I am a Catalan Jew. Even though I’ve been based in Chicago for more than a year now—I moved there, of course, for love—I’ve spent most of my life in lively and lovely Barcelona, a city in which antiquity and modernity walk gracefully hand in hand. Even so, work in Barcelona has been scarce and poorly paid since the Spanish financial crisis started in 2008. This ongoing event has contributed to the rise of the Catalan independence movement among other factors. I have witnessed first-hand how independentism went from being marginal to becoming central.
In the past, I defended the idea of Catalonia achieving the maximum level of self-government within Spain. In turn, I had high hopes that Spain would eventually become a federal state. This multinational project would keep Catalonia’s identity intact. This way, Catalonia could be one of Spain’s constituent nations. Spain, however, is a unitary state and intends to remain that way. The Constitution is very complicated to amend—except when the European Union requests it. Although some regions have devolved governments, Spain ultimately seeks to assimilate all the peoples that are not Castilian. This process started in the early eighteenth century with the ascension of the Bourbons to the throne of Spain.
After being annexed by force in 1714, Catalonia has struggled to find a way to remain both Catalan and Spanish. It was not until the 20th century that Catalonia was able to achieve some form of self-government again. In 2006, Catalonia voted in favor of a new Statute of Autonomy to fit comfortably in Spain at last. Four years later, the Constitutional Court of Spain decided to trim the Statute. Catalonia had finally understood that Spain would not change its nature to accommodate Catalonia’s national aspirations and right to self-determination. I have been in favor of Catalan independence ever since. I feel it is the only way that Catalans will continue to exist as a people.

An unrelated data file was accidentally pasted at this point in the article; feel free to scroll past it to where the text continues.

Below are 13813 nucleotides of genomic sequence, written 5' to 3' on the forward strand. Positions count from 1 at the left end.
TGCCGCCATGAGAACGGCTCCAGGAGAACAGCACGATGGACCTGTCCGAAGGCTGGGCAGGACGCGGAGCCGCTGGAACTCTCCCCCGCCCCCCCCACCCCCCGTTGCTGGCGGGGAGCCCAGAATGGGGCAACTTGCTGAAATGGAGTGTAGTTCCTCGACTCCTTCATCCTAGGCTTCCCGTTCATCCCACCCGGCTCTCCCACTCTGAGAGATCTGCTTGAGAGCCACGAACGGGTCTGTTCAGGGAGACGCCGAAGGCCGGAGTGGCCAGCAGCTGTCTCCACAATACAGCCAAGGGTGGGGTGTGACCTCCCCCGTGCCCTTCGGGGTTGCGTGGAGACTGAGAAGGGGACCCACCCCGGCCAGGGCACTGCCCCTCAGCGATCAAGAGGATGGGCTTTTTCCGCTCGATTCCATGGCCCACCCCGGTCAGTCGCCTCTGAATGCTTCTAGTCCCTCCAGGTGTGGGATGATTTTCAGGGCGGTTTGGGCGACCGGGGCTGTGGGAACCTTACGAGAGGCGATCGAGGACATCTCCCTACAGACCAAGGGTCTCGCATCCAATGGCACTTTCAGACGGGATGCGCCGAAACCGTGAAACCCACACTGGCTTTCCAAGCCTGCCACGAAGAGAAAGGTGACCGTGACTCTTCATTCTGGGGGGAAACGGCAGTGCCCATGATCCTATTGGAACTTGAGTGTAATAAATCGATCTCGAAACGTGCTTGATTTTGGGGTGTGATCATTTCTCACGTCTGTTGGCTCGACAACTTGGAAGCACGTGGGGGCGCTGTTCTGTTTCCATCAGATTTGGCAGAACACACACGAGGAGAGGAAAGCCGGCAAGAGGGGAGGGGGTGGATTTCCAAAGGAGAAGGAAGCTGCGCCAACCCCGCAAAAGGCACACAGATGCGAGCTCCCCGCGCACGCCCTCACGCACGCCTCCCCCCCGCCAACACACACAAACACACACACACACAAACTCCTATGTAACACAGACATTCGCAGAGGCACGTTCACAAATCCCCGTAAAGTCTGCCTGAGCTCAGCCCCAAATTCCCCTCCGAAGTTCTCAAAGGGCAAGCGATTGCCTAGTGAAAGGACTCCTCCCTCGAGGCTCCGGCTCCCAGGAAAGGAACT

As Catalonia pursues its path towards having its own state, the Spanish government has only intensified their crackdown on the Catalan language, education and economy. They keep using the Constitutional Court to invalidate any law that guarantees Catalan identity and welfare. When Catalonia requests to dialogue to reach an agreement, Spain does not answer. Catalonia has been disproportionately funding the poorer regions of Spain, which benefit from better infrastructures and services. Conversely, this deficit translates into obsolete infrastructures and precarious welfare in Catalonia.
For centuries, the Spanish Inquisition persecuted those who didn’t conform to the religious standard. My ancestors were forced to convert to Christianity or die. After forty years, a fascist government died in 1975 with Franco. Nonetheless, his heirs still hold key positions. The Francisco Franco Foundation gets subsidies from the Spanish government, so it can continue to promote the work of a dictator. I find it outrageous, since Franco ordered the killing of some of my family members. These relatives remained in a mass grave for decades. Finally, ten years ago, a permit was granted to reinter them with dignity. This is just one example of Spain’s Pacto del Olvido (Pact of Forgetting). When it comes to democracy, Spain is still an amateur. Could you imagine Germany funding a Hitler Foundation?
Since 2010, Catalans have been demonstrating peacefully in support of independence in Catalonia and around the world. This year a binding referendum was held on October 1st. That day the world witnessed Spain’s brutality. I was not surprised, because in Spain the unity of the country prevails over democracy. In Catalonia, however, we believe that democracy cannot exist if laws are immutable or unjust. Who wants to live in a country in which riot police are used to prevent people from voting? More than 700,000 votes were confiscated by the Spanish police. Still, Catalonia has spoken with 90 percent of votes favoring independence. The moment is here: Visca Catalunya lliure! Long live Catalonia’s freedom!